South African police on Friday arrested 136 suspects in connection with their involvement in the xenophobia mayhem unleashed on immigrants in Pretoria.
The arrests followed a fresh wave of xenophobic attacks in Gauteng Province heightened by an anti-immigrants march held in Pretoria on Friday.
The march saw numerous shops around the city centre closed, with customers still locked inside.
The 15km march left a trail of destruction when marchers struck makeshift shelters of a religious group camping outside the Tshwane Events Centre.
Police fired rubber bullets to try and disperse protesters as well as the large number of foreign nationals who gathered together for safety.
The Acting National Police Commissioner, Kgomotso Phahlane, said they had stepped in and the situation in Pretoria was now calm and under control.
Officers found a 5 litre container filled with petrol as well as clothes on one of the suspects.
Lieutenant General Phahlane said: “One hundred and thirty-six people have been arrested over 24 hours, but we are unable to confirm how many of those arrested are South Africans and how many aren’t.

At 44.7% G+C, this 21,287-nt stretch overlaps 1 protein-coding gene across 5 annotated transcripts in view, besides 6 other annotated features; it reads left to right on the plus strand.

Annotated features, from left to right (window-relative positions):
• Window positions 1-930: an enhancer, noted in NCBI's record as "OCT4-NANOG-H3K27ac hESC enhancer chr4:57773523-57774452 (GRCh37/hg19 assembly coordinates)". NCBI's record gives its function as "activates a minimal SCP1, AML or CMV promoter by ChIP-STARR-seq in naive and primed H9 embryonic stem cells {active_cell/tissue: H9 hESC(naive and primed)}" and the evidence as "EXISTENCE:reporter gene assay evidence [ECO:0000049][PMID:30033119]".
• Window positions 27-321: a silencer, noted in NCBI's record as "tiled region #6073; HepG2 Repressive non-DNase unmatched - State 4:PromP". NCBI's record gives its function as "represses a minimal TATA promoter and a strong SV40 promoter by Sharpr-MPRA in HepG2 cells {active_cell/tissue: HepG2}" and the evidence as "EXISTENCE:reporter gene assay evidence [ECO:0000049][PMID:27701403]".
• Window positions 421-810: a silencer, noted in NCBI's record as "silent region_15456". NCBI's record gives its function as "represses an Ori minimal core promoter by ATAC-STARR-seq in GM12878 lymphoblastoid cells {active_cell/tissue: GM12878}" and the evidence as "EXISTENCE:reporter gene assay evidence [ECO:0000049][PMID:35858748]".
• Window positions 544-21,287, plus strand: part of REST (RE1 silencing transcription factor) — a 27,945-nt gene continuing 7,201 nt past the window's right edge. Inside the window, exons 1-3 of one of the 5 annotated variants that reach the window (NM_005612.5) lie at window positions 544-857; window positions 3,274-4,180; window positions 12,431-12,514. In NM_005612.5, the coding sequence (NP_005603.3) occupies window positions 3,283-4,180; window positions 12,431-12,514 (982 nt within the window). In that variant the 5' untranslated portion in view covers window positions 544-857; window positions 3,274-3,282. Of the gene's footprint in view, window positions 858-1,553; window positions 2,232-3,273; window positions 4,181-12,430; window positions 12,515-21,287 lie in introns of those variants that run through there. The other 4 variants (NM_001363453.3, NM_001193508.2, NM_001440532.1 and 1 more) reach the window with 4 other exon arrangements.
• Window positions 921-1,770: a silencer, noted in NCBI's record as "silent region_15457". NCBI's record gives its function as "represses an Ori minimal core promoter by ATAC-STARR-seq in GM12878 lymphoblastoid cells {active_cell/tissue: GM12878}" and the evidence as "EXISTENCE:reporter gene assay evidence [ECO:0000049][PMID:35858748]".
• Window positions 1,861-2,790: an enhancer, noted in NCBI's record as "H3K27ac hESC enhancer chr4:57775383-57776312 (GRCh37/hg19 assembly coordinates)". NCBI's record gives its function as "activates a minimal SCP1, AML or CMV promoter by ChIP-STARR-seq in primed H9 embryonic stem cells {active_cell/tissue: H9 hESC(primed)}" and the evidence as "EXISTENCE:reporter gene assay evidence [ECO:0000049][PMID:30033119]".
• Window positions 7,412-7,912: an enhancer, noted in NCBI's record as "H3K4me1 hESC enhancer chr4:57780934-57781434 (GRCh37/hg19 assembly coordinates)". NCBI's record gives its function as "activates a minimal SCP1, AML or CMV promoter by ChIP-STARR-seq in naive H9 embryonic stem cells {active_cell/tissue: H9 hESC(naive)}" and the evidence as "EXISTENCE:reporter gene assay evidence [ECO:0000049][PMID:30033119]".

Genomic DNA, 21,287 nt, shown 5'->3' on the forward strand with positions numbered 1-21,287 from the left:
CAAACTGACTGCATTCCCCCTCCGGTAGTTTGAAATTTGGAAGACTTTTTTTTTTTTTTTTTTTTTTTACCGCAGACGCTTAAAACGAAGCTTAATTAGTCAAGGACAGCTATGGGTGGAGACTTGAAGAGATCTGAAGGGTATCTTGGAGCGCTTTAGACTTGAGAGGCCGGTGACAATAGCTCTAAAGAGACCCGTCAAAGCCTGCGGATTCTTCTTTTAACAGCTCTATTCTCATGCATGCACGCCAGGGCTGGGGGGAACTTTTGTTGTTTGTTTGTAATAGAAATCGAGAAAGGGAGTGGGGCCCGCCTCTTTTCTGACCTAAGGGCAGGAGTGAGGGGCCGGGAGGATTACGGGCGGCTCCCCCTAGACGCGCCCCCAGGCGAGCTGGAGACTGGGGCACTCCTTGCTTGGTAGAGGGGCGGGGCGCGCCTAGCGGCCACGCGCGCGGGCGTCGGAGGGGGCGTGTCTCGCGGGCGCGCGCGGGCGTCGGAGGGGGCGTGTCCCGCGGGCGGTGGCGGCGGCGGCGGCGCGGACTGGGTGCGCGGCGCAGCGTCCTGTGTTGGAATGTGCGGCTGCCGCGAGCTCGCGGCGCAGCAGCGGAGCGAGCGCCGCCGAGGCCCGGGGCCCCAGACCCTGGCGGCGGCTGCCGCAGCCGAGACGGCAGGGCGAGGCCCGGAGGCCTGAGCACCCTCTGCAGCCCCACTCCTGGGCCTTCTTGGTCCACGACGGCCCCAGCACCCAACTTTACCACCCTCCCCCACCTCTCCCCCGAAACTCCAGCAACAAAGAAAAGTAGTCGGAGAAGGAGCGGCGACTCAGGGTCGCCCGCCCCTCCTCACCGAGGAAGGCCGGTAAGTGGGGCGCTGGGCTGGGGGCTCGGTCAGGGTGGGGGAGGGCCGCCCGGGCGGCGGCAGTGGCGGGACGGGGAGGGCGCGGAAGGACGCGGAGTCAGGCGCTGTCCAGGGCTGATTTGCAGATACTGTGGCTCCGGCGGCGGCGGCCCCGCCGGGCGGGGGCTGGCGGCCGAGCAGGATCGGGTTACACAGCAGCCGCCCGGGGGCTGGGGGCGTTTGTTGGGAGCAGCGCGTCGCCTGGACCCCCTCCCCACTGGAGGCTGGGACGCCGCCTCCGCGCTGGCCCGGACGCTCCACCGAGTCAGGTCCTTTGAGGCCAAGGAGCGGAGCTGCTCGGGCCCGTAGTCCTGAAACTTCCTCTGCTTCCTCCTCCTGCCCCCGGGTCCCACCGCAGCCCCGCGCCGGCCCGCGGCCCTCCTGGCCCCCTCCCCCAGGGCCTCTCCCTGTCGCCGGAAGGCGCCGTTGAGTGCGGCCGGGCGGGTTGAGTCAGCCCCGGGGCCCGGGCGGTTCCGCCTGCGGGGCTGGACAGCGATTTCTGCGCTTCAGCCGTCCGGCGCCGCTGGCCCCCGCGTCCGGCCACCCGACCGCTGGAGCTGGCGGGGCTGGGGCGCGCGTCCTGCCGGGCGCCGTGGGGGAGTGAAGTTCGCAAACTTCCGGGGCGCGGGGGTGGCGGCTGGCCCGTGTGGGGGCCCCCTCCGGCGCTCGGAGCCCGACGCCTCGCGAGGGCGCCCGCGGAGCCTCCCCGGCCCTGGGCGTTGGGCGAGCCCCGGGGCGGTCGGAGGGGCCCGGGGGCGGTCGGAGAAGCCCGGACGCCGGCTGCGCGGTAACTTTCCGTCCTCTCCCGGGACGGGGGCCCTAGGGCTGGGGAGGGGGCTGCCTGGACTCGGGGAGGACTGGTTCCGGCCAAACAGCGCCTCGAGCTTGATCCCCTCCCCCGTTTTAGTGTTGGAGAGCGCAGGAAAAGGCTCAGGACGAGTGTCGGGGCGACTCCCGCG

“We cannot allow a situation to be overwhelmed by crowd.
“We use proportional force.”
A man was shot with rubber bullets when he got caught in the crossfire between police and protesters during the anti-foreigner march.
Sello Tshatswayo said he was trying to stop a taxi to go home from school in the Pretoria CBD.
“They just started shooting, we were in a group and we all just ran in different directions,” Tshatswayo said.
Fears were mounting among residents that the clashes could spill into the weekend.
“It was really scary with lots of police in our area and choppers over Pretoria west. This can’t be right, we can’t live in fear like this. Authorities need to deal with it otherwise it will continue throughout the weekend,” said Hlengiwe Mabhena, an Atteridgeville resident.
“It was bad in the morning because anybody who was not part of the march was becoming a target. They even uprooted trees and damaged highways’ side barriers‚” another resident, Bonnie Molefe, said.
Tshwane Mayor, Solly Msimanga, said the anti-immigrant sentiments have no place in our society.
“The issue of rising unemployment requires all our collective efforts to turn this tide around. Tshwane, like other urban centres around the globe is faced with an urgent need to address the increasing rate of urbanisation and create more work opportunities,” he said.
. Africa Review.